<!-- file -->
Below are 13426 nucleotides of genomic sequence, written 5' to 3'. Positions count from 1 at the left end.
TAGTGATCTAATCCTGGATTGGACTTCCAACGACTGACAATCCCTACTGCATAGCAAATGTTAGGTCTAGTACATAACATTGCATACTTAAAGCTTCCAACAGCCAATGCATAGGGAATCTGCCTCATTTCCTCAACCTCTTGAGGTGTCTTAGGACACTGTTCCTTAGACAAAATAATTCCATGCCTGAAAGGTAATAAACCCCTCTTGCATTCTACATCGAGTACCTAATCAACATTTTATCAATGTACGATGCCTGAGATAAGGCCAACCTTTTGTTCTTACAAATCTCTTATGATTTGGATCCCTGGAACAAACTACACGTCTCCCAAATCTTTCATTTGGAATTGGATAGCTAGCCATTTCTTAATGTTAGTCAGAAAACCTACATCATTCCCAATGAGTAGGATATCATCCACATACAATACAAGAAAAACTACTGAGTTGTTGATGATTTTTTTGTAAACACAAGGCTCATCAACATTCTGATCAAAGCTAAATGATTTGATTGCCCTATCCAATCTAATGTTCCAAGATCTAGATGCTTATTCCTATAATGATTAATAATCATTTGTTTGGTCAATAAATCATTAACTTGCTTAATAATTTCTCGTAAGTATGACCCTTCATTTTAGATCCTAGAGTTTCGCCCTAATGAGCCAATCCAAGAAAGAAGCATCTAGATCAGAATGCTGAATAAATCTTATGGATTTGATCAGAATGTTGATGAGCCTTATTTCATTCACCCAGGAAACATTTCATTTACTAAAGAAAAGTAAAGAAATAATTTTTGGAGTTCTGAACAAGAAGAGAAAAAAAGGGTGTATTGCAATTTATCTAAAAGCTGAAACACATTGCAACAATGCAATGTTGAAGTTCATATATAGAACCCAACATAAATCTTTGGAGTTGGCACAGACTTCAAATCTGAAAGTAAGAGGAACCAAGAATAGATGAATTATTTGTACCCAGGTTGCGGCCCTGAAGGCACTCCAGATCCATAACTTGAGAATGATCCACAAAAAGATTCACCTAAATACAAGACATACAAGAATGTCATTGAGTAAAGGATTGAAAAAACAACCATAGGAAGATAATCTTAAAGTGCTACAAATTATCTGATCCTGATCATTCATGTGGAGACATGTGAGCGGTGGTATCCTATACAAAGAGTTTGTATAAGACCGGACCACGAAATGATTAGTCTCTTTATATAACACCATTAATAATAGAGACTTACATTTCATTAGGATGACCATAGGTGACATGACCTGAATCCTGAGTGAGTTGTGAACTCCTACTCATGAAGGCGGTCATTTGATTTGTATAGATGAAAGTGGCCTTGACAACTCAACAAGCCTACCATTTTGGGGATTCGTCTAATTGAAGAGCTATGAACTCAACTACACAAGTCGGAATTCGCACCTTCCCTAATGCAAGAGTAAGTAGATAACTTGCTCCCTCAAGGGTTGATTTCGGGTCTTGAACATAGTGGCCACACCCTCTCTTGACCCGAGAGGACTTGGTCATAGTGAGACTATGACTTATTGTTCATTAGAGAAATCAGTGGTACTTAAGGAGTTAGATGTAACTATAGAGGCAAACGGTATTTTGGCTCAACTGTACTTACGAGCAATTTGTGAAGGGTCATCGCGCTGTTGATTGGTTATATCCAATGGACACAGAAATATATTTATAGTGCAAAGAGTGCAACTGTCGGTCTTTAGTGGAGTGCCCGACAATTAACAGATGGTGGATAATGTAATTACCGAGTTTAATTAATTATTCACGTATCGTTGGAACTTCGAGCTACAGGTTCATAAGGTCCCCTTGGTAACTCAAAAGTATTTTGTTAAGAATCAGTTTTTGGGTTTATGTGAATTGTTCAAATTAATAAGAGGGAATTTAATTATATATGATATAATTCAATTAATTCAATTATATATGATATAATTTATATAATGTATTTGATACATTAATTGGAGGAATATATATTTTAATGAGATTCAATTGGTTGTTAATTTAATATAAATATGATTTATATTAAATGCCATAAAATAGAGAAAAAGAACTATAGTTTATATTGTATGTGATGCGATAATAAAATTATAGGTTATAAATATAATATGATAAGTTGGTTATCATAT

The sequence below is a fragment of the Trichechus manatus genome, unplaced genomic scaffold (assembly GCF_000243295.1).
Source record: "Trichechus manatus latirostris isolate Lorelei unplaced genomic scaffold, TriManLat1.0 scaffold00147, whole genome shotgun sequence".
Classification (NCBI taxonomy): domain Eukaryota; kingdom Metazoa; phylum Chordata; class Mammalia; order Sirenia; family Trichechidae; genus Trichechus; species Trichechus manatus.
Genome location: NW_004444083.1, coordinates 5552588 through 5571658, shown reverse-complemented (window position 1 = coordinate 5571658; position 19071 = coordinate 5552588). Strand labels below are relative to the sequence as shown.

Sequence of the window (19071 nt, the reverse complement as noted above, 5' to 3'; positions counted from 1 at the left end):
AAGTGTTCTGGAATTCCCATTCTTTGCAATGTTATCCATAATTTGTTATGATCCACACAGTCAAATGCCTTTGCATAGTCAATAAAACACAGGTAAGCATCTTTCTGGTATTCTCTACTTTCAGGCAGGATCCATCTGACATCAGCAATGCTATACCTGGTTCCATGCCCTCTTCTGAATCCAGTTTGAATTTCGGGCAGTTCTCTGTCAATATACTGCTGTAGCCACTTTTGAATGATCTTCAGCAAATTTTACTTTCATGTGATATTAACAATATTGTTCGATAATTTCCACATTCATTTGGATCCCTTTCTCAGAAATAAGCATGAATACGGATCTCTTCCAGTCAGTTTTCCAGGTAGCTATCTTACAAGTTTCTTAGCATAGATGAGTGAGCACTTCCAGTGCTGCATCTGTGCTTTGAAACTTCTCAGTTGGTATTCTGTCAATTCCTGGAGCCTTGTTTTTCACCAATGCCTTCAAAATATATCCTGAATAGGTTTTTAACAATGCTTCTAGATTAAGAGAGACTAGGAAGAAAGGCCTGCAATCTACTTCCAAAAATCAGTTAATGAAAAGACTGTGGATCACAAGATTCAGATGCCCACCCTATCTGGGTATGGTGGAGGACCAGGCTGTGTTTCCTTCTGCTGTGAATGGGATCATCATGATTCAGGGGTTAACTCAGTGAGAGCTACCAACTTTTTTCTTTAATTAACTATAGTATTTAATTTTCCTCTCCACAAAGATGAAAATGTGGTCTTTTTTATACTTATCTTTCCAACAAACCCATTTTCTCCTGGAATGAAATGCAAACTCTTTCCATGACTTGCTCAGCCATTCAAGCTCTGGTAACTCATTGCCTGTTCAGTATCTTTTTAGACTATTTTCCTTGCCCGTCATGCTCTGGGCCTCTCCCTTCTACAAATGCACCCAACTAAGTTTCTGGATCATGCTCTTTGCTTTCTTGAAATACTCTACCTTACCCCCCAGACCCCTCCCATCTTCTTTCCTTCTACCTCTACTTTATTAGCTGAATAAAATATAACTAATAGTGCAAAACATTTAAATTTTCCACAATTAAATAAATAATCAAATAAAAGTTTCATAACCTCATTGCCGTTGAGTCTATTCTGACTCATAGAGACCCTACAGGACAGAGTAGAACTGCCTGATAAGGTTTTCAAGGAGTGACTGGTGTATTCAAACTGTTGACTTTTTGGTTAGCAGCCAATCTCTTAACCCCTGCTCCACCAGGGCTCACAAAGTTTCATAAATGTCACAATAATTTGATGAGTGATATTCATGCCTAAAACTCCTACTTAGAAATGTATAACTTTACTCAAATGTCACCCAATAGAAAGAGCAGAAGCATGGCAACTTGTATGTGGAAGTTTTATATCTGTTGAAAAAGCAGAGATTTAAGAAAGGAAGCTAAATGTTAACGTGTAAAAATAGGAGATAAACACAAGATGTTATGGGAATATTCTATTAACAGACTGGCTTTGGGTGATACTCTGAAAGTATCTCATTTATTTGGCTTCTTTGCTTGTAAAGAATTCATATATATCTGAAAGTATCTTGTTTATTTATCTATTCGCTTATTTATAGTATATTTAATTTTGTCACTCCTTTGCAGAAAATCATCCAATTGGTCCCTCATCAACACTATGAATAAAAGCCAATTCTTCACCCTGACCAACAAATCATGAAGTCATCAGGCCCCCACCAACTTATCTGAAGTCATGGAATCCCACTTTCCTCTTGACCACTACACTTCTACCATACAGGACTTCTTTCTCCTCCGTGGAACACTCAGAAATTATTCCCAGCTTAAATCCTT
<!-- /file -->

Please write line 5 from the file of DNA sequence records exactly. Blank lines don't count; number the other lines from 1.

Classification (NCBI taxonomy): domain Eukaryota; kingdom Metazoa; phylum Chordata; class Mammalia; order Sirenia; family Trichechidae; genus Trichechus; species Trichechus manatus.